Running On Borrowed Time

Unicorns and trending startups. These are the great attractions of this age. There are thousands of startups in hundreds of industries, most of them developing apps or platforms to make our lives even better, be it through affordable temporary housing or just an easy way to unfollow people on Twitter.

Most of these startups operate on venture capital; they raise money from investors in return for a certain percentage of the company shares. Raising venture capital reduces the risks of the founders, is safer (for the founders) in case the startup fails, and lets the founders focus on growth and customer acquisition instead of dealing with the nitty gritty details of monetization and revenue growth and so on.

But, sometimes, it does feel like we are in a world with too much money being invested in the most ludicrous of services and tools. It feels like startups that really need the money are being ignored and most of the investments are directed towards startups that solve a momentary need and have no probable future revenue model.

Preliminary Google Search

As I’ve said earlier, raising capital infuses the startup with money to operate, hire people and to make the initial investments it needs in order to grow. But by moving the question of revenue models and soruces of income to the backburner, startups are putting themselves in a dangerous position. They are running on borrowed money and on borrowed time.

All too often, ideas come in a flood and people get to work on them in an instant without really thinking them through. I’ve had such an idea that, left alone for a couple of weeks, seemed really stupid. I believe, instead of rushing to flesh out the MVP for every idea that comes into your mind, people should think it through for a couple of days before committing to it.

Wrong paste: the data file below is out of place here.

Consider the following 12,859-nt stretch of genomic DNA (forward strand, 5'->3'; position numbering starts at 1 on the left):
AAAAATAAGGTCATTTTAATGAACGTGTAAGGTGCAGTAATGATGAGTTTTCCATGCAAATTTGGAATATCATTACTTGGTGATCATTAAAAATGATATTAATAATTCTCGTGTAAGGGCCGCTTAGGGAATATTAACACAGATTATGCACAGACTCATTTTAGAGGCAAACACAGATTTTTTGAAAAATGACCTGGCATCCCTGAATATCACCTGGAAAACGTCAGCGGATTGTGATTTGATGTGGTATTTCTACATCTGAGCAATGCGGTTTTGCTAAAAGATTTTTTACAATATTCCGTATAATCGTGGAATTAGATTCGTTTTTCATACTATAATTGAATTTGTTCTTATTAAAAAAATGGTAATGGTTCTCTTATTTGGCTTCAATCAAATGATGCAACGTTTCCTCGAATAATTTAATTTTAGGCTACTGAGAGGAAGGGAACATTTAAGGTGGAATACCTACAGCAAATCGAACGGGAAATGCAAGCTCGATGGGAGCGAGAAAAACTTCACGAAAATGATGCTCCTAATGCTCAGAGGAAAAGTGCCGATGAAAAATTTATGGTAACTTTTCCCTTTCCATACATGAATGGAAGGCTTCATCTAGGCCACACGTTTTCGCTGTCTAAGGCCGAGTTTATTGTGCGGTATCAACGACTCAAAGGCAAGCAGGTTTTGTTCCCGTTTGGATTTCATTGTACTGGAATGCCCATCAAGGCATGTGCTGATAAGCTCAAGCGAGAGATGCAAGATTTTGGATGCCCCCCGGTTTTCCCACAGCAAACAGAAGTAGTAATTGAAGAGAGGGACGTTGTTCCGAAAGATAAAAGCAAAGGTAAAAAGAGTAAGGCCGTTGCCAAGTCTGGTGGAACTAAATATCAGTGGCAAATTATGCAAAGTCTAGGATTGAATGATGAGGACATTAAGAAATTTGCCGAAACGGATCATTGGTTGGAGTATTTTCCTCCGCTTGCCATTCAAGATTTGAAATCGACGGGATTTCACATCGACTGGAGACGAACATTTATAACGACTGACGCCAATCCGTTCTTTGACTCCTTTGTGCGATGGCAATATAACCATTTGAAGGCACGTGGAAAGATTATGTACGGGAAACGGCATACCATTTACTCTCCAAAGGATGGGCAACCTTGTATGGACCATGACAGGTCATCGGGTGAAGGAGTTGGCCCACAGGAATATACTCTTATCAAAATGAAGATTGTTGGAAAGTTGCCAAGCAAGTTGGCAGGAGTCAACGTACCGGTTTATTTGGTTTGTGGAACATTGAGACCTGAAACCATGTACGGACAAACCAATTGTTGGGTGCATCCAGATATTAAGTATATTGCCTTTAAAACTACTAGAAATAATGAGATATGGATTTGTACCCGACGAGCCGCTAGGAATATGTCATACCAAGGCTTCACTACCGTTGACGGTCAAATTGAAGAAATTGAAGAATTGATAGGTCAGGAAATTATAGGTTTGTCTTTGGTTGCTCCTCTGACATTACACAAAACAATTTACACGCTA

Even when working on an idea, the question of monetization should always be in the mind of the founder. If you want to build a company that lasts several decades, you need to have solid earnings, because,  let’s face it, investor money won’t keep you running forever. Also, investors expect to make a profit on their investments in about ten years. Unless you, as a founder, do not try to find a reliable stream of revenue for your startup now, rest assured, you will still be looking for it ten years down the line.

I’m in no way an expert on startups or investing, but it’s just common sense. Stop running on borrowed money and time, and create huge value for your customers. This is how you will get loyal paying customers. What are your thoughts on this? Spotted a mistake, or am I plain wrong? Let us discuss in the comments below.


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